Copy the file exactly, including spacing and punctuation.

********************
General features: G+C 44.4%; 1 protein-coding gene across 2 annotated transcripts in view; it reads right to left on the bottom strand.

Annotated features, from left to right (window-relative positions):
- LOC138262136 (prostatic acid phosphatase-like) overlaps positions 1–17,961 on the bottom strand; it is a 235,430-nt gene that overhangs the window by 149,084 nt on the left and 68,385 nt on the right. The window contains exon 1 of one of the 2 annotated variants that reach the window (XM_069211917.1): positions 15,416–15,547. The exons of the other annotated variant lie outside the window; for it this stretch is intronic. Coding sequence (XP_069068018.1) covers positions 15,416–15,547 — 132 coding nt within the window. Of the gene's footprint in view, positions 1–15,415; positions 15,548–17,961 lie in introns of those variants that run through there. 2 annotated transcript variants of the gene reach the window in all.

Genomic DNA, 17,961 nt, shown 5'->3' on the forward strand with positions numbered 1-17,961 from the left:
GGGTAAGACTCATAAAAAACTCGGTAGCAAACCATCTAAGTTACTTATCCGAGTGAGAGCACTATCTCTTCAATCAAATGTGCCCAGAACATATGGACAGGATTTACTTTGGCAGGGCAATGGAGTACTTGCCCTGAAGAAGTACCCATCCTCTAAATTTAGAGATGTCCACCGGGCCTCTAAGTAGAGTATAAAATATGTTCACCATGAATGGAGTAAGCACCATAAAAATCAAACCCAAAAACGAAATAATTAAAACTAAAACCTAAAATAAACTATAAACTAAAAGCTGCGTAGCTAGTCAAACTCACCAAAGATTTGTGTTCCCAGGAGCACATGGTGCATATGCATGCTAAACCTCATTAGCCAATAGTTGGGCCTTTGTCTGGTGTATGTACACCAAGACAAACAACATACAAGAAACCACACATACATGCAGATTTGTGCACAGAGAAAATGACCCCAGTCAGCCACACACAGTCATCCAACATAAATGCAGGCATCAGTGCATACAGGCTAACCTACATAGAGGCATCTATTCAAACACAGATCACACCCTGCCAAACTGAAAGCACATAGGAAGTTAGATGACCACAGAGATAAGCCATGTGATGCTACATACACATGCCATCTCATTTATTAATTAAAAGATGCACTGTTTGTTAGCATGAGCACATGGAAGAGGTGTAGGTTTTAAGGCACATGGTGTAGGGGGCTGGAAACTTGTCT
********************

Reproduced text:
General features: G+C 44.4%; 1 protein-coding gene across 2 annotated transcripts in view; it reads right to left on the bottom strand.

Annotated features, from left to right (window-relative positions):
- LOC138262136 (prostatic acid phosphatase-like) overlaps positions 1–17,961 on the bottom strand; it is a 235,430-nt gene that overhangs the window by 149,084 nt on the left and 68,385 nt on the right. The window contains exon 1 of one of the 2 annotated variants that reach the window (XM_069211917.1): positions 15,416–15,547. The exons of the other annotated variant lie outside the window; for it this stretch is intronic. Coding sequence (XP_069068018.1) covers positions 15,416–15,547 — 132 coding nt within the window. Of the gene's footprint in view, positions 1–15,415; positions 15,548–17,961 lie in introns of those variants that run through there. 2 annotated transcript variants of the gene reach the window in all.

Genomic DNA, 17,961 nt, shown 5'->3' on the forward strand with positions numbered 1-17,961 from the left:
GGGTAAGACTCATAAAAAACTCGGTAGCAAACCATCTAAGTTACTTATCCGAGTGAGAGCACTATCTCTTCAATCAAATGTGCCCAGAACATATGGACAGGATTTACTTTGGCAGGGCAATGGAGTACTTGCCCTGAAGAAGTACCCATCCTCTAAATTTAGAGATGTCCACCGGGCCTCTAAGTAGAGTATAAAATATGTTCACCATGAATGGAGTAAGCACCATAAAAATCAAACCCAAAAACGAAATAATTAAAACTAAAACCTAAAATAAACTATAAACTAAAAGCTGCGTAGCTAGTCAAACTCACCAAAGATTTGTGTTCCCAGGAGCACATGGTGCATATGCATGCTAAACCTCATTAGCCAATAGTTGGGCCTTTGTCTGGTGTATGTACACCAAGACAAACAACATACAAGAAACCACACATACATGCAGATTTGTGCACAGAGAAAATGACCCCAGTCAGCCACACACAGTCATCCAACATAAATGCAGGCATCAGTGCATACAGGCTAACCTACATAGAGGCATCTATTCAAACACAGATCACACCCTGCCAAACTGAAAGCACATAGGAAGTTAGATGACCACAGAGATAAGCCATGTGATGCTACATACACATGCCATCTCATTTATTAATTAAAAGATGCACTGTTTGTTAGCATGAGCACATGGAAGAGGTGTAGGTTTTAAGGCACATGGTGTAGGGGGCTGGAAACTTGTCT